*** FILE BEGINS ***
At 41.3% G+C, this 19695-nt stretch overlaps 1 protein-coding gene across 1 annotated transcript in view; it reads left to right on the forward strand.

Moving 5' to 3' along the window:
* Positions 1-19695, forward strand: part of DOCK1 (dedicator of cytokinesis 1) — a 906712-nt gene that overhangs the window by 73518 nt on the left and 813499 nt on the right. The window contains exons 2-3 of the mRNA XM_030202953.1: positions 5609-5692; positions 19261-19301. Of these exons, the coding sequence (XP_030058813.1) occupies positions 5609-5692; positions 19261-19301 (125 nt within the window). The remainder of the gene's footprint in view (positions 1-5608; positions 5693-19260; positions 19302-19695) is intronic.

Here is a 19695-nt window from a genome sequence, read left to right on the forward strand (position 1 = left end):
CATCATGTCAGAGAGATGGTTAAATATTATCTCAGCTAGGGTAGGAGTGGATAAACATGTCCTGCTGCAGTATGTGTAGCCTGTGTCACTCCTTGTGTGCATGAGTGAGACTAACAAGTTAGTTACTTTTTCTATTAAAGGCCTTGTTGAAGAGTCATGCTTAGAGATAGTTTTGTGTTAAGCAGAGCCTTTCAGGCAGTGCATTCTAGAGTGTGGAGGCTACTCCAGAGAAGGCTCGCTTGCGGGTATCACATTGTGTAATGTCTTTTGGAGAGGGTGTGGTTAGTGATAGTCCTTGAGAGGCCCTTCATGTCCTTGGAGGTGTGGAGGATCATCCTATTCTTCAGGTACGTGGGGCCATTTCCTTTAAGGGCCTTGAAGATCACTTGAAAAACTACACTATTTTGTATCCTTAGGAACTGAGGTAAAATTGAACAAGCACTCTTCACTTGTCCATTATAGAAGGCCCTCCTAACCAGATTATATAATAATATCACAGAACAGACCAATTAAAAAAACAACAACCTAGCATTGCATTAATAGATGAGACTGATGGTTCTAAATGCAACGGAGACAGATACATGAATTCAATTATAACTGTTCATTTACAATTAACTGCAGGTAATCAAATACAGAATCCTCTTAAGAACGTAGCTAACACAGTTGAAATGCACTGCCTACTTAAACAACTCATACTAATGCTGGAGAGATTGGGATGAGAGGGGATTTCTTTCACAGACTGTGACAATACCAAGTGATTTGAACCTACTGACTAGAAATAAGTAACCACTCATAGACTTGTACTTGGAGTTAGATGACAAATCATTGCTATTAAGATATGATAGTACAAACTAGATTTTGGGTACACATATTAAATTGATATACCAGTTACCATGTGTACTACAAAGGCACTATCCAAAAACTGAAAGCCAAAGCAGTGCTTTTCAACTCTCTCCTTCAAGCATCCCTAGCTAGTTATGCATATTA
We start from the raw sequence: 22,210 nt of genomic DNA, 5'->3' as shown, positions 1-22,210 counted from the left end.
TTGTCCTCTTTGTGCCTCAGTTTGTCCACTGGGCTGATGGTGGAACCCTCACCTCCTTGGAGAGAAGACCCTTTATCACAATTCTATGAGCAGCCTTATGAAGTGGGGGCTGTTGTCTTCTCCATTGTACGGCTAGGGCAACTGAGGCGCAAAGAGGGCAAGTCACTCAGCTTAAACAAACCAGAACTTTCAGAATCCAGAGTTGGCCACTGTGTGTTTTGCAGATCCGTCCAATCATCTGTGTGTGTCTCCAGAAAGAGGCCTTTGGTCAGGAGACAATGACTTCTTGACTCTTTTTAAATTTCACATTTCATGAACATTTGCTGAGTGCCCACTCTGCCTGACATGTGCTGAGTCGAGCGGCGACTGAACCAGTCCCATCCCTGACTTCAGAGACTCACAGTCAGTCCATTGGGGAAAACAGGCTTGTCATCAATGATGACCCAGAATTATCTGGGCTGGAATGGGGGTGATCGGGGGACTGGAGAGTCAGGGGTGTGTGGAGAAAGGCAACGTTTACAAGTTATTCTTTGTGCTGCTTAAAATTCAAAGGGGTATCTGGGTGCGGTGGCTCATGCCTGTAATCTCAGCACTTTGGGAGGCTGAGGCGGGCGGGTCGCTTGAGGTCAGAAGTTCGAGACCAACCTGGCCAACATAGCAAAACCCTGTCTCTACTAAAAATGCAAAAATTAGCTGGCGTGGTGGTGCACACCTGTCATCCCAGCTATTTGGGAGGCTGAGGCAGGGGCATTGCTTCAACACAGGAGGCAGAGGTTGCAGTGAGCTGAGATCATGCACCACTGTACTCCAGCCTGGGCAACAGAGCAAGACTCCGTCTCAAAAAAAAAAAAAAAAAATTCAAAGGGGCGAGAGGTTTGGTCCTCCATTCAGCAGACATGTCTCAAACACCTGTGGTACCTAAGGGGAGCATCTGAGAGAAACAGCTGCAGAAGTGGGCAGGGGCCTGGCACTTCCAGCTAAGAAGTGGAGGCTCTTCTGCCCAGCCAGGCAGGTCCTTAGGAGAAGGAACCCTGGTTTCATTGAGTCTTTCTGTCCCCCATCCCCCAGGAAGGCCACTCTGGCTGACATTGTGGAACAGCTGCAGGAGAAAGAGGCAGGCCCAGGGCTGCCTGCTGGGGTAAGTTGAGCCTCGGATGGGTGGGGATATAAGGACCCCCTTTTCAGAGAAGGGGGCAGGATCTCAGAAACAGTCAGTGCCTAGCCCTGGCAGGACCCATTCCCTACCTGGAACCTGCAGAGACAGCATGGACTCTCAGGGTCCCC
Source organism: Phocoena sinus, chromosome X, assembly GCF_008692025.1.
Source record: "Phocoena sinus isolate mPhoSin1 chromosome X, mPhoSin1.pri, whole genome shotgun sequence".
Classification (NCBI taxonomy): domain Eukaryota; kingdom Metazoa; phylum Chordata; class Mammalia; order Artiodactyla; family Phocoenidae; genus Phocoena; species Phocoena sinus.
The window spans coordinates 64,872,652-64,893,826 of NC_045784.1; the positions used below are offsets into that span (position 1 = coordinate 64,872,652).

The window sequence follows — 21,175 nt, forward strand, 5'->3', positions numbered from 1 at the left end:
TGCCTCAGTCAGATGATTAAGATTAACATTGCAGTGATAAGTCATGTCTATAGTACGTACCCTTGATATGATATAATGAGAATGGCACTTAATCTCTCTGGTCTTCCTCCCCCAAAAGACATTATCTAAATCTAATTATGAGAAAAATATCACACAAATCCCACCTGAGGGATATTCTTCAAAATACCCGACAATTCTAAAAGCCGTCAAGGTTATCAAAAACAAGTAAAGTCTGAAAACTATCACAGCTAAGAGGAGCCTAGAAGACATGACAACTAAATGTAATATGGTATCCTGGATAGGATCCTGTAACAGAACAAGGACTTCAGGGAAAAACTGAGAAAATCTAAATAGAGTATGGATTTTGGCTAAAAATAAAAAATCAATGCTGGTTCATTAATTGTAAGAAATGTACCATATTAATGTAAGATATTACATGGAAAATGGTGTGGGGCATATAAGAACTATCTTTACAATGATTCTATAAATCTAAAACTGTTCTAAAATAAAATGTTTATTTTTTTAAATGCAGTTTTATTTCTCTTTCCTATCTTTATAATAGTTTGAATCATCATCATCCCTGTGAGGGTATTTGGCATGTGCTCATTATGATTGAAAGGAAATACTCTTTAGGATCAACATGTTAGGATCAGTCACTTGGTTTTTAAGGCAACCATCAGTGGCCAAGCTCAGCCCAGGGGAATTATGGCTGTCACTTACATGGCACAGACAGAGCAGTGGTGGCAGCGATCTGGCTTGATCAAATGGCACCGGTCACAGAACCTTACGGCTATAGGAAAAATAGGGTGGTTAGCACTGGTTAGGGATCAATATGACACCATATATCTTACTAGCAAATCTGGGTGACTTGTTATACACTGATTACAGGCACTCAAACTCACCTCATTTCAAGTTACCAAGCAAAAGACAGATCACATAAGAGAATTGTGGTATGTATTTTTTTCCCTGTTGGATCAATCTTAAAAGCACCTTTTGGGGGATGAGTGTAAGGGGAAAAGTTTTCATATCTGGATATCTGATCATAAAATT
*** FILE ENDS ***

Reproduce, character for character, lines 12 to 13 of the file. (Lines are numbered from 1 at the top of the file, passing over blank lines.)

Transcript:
The window sequence follows — 21,175 nt, forward strand, 5'->3', positions numbered from 1 at the left end:
TGCCTCAGTCAGATGATTAAGATTAACATTGCAGTGATAAGTCATGTCTATAGTACGTACCCTTGATATGATATAATGAGAATGGCACTTAATCTCTCTGGTCTTCCTCCCCCAAAAGACATTATCTAAATCTAATTATGAGAAAAATATCACACAAATCCCACCTGAGGGATATTCTTCAAAATACCCGACAATTCTAAAAGCCGTCAAGGTTATCAAAAACAAGTAAAGTCTGAAAACTATCACAGCTAAGAGGAGCCTAGAAGACATGACAACTAAATGTAATATGGTATCCTGGATAGGATCCTGTAACAGAACAAGGACTTCAGGGAAAAACTGAGAAAATCTAAATAGAGTATGGATTTTGGCTAAAAATAAAAAATCAATGCTGGTTCATTAATTGTAAGAAATGTACCATATTAATGTAAGATATTACATGGAAAATGGTGTGGGGCATATAAGAACTATCTTTACAATGATTCTATAAATCTAAAACTGTTCTAAAATAAAATGTTTATTTTTTTAAATGCAGTTTTATTTCTCTTTCCTATCTTTATAATAGTTTGAATCATCATCATCCCTGTGAGGGTATTTGGCATGTGCTCATTATGATTGAAAGGAAATACTCTTTAGGATCAACATGTTAGGATCAGTCACTTGGTTTTTAAGGCAACCATCAGTGGCCAAGCTCAGCCCAGGGGAATTATGGCTGTCACTTACATGGCACAGACAGAGCAGTGGTGGCAGCGATCTGGCTTGATCAAATGGCACCGGTCACAGAACCTTACGGCTATAGGAAAAATAGGGTGGTTAGCACTGGTTAGGGATCAATATGACACCATATATCTTACTAGCAAATCTGGGTGACTTGTTATACACTGATTACAGGCACTCAAACTCACCTCATTTCAAGTTACCAAGCAAAAGACAGATCACATAAGAGAATTGTGGTATGTATTTTTTTCCCTGTTGGATCAATCTTAAAAGCACCTTTTGGGGGATGAGTGTAAGGGGAAAAGTTTTCATATCTGGATATCTGATCATAAAATT